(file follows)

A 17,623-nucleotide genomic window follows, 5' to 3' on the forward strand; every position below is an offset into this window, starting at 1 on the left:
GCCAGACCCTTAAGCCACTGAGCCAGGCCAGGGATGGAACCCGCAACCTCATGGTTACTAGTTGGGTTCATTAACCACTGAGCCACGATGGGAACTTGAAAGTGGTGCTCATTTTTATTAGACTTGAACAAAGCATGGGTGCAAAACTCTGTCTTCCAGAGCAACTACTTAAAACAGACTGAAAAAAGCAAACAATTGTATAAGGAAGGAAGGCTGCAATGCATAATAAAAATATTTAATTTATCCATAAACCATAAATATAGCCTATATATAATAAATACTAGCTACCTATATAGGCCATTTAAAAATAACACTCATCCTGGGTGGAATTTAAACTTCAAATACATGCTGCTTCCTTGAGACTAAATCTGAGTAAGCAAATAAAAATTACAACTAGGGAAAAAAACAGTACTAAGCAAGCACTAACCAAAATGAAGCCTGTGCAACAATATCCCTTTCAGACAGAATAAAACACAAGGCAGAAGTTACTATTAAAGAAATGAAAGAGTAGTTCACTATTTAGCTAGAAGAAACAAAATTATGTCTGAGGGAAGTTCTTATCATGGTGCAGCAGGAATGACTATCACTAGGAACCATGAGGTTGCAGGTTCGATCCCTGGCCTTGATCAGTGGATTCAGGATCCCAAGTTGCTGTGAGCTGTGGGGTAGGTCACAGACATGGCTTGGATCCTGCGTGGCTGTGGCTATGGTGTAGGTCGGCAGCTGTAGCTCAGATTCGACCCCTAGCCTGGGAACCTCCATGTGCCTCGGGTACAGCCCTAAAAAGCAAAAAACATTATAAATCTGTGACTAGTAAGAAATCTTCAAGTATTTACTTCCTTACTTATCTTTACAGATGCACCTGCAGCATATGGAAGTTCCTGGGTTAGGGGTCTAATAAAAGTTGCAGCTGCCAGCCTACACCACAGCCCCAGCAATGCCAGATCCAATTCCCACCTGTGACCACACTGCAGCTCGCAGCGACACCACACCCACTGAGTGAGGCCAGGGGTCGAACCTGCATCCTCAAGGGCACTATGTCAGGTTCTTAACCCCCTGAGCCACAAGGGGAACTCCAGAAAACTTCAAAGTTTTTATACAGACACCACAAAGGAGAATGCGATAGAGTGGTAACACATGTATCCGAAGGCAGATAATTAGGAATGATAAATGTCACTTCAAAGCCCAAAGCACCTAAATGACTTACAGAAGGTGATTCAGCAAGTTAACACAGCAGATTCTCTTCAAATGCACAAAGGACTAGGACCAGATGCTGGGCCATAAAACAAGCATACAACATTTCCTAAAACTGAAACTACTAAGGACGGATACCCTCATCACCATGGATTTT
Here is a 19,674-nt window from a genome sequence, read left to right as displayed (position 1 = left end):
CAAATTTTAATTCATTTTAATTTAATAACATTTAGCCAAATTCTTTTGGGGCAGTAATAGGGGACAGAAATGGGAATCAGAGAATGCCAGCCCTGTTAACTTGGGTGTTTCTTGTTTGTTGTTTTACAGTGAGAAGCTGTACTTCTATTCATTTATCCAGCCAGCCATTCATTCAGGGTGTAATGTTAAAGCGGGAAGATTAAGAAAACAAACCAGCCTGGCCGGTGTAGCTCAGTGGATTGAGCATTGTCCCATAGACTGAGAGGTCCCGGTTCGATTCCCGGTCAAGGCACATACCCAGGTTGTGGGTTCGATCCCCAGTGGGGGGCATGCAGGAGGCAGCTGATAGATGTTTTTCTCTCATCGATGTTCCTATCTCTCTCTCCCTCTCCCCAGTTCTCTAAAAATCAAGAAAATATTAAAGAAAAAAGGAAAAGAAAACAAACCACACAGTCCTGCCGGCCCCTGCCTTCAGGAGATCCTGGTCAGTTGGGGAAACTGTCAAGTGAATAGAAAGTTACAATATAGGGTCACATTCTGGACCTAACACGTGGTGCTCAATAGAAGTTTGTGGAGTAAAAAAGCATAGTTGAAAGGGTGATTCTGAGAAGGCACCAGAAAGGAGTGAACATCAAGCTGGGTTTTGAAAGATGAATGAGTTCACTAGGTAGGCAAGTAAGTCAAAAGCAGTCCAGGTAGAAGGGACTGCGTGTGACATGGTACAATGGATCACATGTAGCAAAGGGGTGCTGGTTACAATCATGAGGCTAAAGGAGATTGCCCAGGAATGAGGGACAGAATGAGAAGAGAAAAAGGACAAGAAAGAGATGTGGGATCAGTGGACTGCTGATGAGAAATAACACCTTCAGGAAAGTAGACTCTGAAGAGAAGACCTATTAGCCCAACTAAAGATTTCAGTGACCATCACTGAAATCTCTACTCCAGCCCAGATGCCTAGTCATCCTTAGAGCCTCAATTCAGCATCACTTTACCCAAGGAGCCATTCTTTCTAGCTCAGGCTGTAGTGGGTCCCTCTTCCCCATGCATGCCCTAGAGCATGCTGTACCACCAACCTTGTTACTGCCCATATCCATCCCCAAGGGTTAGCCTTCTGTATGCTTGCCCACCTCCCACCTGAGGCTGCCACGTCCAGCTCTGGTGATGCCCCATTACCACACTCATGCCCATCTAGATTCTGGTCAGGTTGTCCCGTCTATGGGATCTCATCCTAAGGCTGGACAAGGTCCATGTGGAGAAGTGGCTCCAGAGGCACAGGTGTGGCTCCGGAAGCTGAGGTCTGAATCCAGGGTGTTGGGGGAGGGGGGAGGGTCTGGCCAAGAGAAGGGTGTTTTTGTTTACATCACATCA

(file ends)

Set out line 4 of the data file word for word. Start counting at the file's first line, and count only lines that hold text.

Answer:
CAAATTTTAATTCATTTTAATTTAATAACATTTAGCCAAATTCTTTTGGGGCAGTAATAGGGGACAGAAATGGGAATCAGAGAATGCCAGCCCTGTTAACTTGGGTGTTTCTTGTTTGTTGTTTTACAGTGAGAAGCTGTACTTCTATTCATTTATCCAGCCAGCCATTCATTCAGGGTGTAATGTTAAAGCGGGAAGATTAAGAAAACAAACCAGCCTGGCCGGTGTAGCTCAGTGGATTGAGCATTGTCCCATAGACTGAGAGGTCCCGGTTCGATTCCCGGTCAAGGCACATACCCAGGTTGTGGGTTCGATCCCCAGTGGGGGGCATGCAGGAGGCAGCTGATAGATGTTTTTCTCTCATCGATGTTCCTATCTCTCTCTCCCTCTCCCCAGTTCTCTAAAAATCAAGAAAATATTAAAGAAAAAAGGAAAAGAAAACAAACCACACAGTCCTGCCGGCCCCTGCCTTCAGGAGATCCTGGTCAGTTGGGGAAACTGTCAAGTGAATAGAAAGTTACAATATAGGGTCACATTCTGGACCTAACACGTGGTGCTCAATAGAAGTTTGTGGAGTAAAAAAGCATAGTTGAAAGGGTGATTCTGAGAAGGCACCAGAAAGGAGTGAACATCAAGCTGGGTTTTGAAAGATGAATGAGTTCACTAGGTAGGCAAGTAAGTCAAAAGCAGTCCAGGTAGAAGGGACTGCGTGTGACATGGTACAATGGATCACATGTAGCAAAGGGGTGCTGGTTACAATCATGAGGCTAAAGGAGATTGCCCAGGAATGAGGGACAGAATGAGAAGAGAAAAAGGACAAGAAAGAGATGTGGGATCAGTGGACTGCTGATGAGAAATAACACCTTCAGGAAAGTAGACTCTGAAGAGAAGACCTATTAGCCCAACTAAAGATTTCAGTGACCATCACTGAAATCTCTACTCCAGCCCAGATGCCTAGTCATCCTTAGAGCCTCAATTCAGCATCACTTTACCCAAGGAGCCATTCTTTCTAGCTCAGGCTGTAGTGGGTCCCTCTTCCCCATGCATGCCCTAGAGCATGCTGTACCACCAACCTTGTTACTGCCCATATCCATCCCCAAGGGTTAGCCTTCTGTATGCTTGCCCACCTCCCACCTGAGGCTGCCACGTCCAGCTCTGGTGATGCCCCATTACCACACTCATGCCCATCTAGATTCTGGTCAGGTTGTCCCGTCTATGGGATCTCATCCTAAGGCTGGACAAGGTCCATGTGGAGAAGTGGCTCCAGAGGCACAGGTGTGGCTCCGGAAGCTGAGGTCTGAATCCAGGGTGTTGGGGGAGGGGGGAGGGTCTGGCCAAGAGAAGGGTGTTTTTGTTTACATCACATCA